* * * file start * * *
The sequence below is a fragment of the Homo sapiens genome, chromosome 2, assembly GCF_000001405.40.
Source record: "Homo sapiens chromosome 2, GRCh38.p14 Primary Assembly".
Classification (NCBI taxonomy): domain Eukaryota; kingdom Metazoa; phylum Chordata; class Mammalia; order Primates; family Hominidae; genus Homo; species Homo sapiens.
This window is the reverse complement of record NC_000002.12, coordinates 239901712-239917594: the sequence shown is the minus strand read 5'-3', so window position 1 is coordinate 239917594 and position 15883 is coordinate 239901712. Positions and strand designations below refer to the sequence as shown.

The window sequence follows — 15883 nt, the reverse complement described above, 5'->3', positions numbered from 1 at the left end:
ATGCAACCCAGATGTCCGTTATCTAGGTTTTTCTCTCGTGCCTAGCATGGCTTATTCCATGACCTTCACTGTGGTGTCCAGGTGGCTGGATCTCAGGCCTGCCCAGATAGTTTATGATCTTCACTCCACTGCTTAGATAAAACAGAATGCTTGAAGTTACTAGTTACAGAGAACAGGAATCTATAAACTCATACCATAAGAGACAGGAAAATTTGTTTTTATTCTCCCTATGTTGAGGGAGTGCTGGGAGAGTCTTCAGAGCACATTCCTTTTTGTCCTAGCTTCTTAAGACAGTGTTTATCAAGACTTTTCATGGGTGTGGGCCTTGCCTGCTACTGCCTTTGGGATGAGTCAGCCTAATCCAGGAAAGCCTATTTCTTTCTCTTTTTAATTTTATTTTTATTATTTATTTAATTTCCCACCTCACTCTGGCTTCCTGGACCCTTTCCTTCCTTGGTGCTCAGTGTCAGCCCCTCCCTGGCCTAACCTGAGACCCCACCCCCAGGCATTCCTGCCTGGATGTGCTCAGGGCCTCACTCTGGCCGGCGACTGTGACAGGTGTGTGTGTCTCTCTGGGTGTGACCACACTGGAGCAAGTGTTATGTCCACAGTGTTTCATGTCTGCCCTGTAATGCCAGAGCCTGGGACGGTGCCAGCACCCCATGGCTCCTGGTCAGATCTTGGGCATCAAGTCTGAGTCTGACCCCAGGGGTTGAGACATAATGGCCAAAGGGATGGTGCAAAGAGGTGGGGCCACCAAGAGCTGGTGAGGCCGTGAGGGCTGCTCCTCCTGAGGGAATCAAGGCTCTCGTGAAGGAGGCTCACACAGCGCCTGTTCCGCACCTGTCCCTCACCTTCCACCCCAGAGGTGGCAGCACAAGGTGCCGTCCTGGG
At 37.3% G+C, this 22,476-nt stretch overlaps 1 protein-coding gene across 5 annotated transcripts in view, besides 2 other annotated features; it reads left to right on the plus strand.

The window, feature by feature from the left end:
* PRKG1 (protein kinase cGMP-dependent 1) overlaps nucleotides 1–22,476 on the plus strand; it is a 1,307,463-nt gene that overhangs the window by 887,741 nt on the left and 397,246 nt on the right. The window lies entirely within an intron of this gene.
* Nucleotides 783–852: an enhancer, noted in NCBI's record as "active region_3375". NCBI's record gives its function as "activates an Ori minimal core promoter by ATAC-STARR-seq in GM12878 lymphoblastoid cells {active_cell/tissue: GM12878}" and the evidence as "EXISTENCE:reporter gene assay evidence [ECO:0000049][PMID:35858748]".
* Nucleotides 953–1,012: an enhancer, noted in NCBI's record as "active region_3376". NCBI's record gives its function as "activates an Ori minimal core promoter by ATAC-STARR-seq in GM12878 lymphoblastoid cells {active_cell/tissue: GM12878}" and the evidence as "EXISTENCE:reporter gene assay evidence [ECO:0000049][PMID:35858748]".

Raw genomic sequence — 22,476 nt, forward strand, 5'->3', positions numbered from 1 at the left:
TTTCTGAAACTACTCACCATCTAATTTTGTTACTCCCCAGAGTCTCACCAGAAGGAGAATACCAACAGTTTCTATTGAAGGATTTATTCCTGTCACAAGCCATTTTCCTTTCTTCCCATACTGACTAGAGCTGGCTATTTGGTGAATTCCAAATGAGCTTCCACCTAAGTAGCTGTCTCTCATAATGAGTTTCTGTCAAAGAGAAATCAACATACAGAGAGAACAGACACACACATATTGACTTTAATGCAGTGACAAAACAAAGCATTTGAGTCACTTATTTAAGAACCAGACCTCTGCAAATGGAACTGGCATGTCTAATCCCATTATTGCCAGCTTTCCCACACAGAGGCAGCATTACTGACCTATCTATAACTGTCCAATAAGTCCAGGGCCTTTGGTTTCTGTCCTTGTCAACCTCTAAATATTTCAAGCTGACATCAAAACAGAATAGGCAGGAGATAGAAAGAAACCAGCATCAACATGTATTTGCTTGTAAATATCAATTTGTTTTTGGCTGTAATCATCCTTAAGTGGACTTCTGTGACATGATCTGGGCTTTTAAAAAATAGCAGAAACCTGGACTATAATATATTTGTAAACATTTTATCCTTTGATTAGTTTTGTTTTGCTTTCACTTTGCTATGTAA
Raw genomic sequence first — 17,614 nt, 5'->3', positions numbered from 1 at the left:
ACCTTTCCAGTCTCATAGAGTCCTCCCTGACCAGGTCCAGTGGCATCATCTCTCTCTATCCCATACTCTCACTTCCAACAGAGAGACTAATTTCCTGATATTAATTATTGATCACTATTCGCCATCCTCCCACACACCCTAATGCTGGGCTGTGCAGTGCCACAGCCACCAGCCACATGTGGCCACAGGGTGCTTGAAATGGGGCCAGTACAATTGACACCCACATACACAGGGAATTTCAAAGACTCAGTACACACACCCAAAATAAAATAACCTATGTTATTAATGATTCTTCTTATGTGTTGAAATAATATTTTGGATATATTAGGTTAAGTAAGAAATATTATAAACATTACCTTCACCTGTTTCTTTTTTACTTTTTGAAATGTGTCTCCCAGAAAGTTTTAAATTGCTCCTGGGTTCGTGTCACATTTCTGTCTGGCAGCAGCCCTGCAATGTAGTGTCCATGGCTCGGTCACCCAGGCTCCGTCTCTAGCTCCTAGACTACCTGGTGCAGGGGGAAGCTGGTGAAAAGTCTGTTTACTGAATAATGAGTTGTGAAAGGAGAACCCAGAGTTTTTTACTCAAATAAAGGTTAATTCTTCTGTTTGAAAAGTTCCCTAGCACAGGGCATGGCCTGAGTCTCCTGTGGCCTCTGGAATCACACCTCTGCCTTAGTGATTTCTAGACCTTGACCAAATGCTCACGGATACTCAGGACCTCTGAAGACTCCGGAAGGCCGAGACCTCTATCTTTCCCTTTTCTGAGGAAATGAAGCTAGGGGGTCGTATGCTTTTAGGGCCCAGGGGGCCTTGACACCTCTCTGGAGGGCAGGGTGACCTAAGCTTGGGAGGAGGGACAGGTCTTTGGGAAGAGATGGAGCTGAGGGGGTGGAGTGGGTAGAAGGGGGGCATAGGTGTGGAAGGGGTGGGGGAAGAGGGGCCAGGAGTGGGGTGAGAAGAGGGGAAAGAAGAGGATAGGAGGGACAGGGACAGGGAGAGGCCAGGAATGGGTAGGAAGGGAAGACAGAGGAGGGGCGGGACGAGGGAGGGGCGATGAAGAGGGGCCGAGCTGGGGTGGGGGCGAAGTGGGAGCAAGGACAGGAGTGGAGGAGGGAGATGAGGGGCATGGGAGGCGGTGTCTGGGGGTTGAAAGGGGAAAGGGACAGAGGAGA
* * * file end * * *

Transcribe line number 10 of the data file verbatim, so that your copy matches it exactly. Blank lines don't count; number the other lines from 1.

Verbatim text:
* Nucleotides 783–852: an enhancer, noted in NCBI's record as "active region_3375". NCBI's record gives its function as "activates an Ori minimal core promoter by ATAC-STARR-seq in GM12878 lymphoblastoid cells {active_cell/tissue: GM12878}" and the evidence as "EXISTENCE:reporter gene assay evidence [ECO:0000049][PMID:35858748]".